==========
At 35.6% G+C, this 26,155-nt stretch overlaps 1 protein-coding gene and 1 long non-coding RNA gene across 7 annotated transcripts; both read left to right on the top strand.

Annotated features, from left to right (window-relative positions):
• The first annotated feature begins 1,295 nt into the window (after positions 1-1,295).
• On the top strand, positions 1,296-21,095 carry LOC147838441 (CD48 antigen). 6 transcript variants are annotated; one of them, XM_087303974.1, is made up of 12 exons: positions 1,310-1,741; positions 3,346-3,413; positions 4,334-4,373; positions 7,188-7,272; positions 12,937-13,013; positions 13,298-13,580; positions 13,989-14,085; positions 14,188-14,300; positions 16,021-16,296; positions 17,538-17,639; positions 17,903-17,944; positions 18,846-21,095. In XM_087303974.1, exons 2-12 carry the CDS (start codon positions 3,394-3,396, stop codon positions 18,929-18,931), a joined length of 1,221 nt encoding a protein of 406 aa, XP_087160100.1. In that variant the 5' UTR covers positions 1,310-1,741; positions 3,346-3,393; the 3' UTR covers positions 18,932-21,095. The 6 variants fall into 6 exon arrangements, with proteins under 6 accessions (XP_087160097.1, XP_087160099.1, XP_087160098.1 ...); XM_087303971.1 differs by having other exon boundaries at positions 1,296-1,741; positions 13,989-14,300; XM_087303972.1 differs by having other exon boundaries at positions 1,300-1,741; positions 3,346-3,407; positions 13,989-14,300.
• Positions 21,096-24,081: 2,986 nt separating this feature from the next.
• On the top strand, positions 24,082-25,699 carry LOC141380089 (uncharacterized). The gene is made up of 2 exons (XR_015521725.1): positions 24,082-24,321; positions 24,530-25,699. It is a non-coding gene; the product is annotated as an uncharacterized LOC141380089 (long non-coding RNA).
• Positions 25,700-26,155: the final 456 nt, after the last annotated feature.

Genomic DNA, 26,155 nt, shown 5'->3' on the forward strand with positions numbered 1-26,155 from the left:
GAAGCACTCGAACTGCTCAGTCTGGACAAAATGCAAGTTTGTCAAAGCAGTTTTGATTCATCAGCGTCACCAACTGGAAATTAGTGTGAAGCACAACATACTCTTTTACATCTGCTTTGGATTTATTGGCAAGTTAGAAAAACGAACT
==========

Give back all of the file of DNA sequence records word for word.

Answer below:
At 35.6% G+C, this 26,155-nt stretch overlaps 1 protein-coding gene and 1 long non-coding RNA gene across 7 annotated transcripts; both read left to right on the top strand.

Annotated features, from left to right (window-relative positions):
• The first annotated feature begins 1,295 nt into the window (after positions 1-1,295).
• On the top strand, positions 1,296-21,095 carry LOC147838441 (CD48 antigen). 6 transcript variants are annotated; one of them, XM_087303974.1, is made up of 12 exons: positions 1,310-1,741; positions 3,346-3,413; positions 4,334-4,373; positions 7,188-7,272; positions 12,937-13,013; positions 13,298-13,580; positions 13,989-14,085; positions 14,188-14,300; positions 16,021-16,296; positions 17,538-17,639; positions 17,903-17,944; positions 18,846-21,095. In XM_087303974.1, exons 2-12 carry the CDS (start codon positions 3,394-3,396, stop codon positions 18,929-18,931), a joined length of 1,221 nt encoding a protein of 406 aa, XP_087160100.1. In that variant the 5' UTR covers positions 1,310-1,741; positions 3,346-3,393; the 3' UTR covers positions 18,932-21,095. The 6 variants fall into 6 exon arrangements, with proteins under 6 accessions (XP_087160097.1, XP_087160099.1, XP_087160098.1 ...); XM_087303971.1 differs by having other exon boundaries at positions 1,296-1,741; positions 13,989-14,300; XM_087303972.1 differs by having other exon boundaries at positions 1,300-1,741; positions 3,346-3,407; positions 13,989-14,300.
• Positions 21,096-24,081: 2,986 nt separating this feature from the next.
• On the top strand, positions 24,082-25,699 carry LOC141380089 (uncharacterized). The gene is made up of 2 exons (XR_015521725.1): positions 24,082-24,321; positions 24,530-25,699. It is a non-coding gene; the product is annotated as an uncharacterized LOC141380089 (long non-coding RNA).
• Positions 25,700-26,155: the final 456 nt, after the last annotated feature.

Genomic DNA, 26,155 nt, shown 5'->3' on the forward strand with positions numbered 1-26,155 from the left:
GAAGCACTCGAACTGCTCAGTCTGGACAAAATGCAAGTTTGTCAAAGCAGTTTTGATTCATCAGCGTCACCAACTGGAAATTAGTGTGAAGCACAACATACTCTTTTACATCTGCTTTGGATTTATTGGCAAGTTAGAAAAACGAACT